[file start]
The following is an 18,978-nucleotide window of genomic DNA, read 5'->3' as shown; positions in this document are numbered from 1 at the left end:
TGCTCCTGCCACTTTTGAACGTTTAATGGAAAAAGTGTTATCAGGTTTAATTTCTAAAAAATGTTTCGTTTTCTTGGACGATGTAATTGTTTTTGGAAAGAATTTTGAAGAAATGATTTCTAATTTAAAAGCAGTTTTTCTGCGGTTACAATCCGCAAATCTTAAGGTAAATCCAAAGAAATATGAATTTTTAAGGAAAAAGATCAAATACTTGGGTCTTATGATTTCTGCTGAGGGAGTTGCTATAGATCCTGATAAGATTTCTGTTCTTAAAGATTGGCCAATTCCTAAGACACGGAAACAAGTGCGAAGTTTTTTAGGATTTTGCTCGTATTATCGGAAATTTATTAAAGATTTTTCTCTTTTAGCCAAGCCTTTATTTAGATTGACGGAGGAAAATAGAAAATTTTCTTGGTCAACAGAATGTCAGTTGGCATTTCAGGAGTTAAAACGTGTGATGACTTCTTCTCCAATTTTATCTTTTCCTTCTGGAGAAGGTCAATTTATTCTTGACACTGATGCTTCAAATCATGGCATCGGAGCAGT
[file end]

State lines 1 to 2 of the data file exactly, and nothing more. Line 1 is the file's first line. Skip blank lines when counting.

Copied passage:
The following is an 18,978-nucleotide window of genomic DNA, read 5'->3' as shown; positions in this document are numbered from 1 at the left end:
TGCTCCTGCCACTTTTGAACGTTTAATGGAAAAAGTGTTATCAGGTTTAATTTCTAAAAAATGTTTCGTTTTCTTGGACGATGTAATTGTTTTTGGAAAGAATTTTGAAGAAATGATTTCTAATTTAAAAGCAGTTTTTCTGCGGTTACAATCCGCAAATCTTAAGGTAAATCCAAAGAAATATGAATTTTTAAGGAAAAAGATCAAATACTTGGGTCTTATGATTTCTGCTGAGGGAGTTGCTATAGATCCTGATAAGATTTCTGTTCTTAAAGATTGGCCAATTCCTAAGACACGGAAACAAGTGCGAAGTTTTTTAGGATTTTGCTCGTATTATCGGAAATTTATTAAAGATTTTTCTCTTTTAGCCAAGCCTTTATTTAGATTGACGGAGGAAAATAGAAAATTTTCTTGGTCAACAGAATGTCAGTTGGCATTTCAGGAGTTAAAACGTGTGATGACTTCTTCTCCAATTTTATCTTTTCCTTCTGGAGAAGGTCAATTTATTCTTGACACTGATGCTTCAAATCATGGCATCGGAGCAGT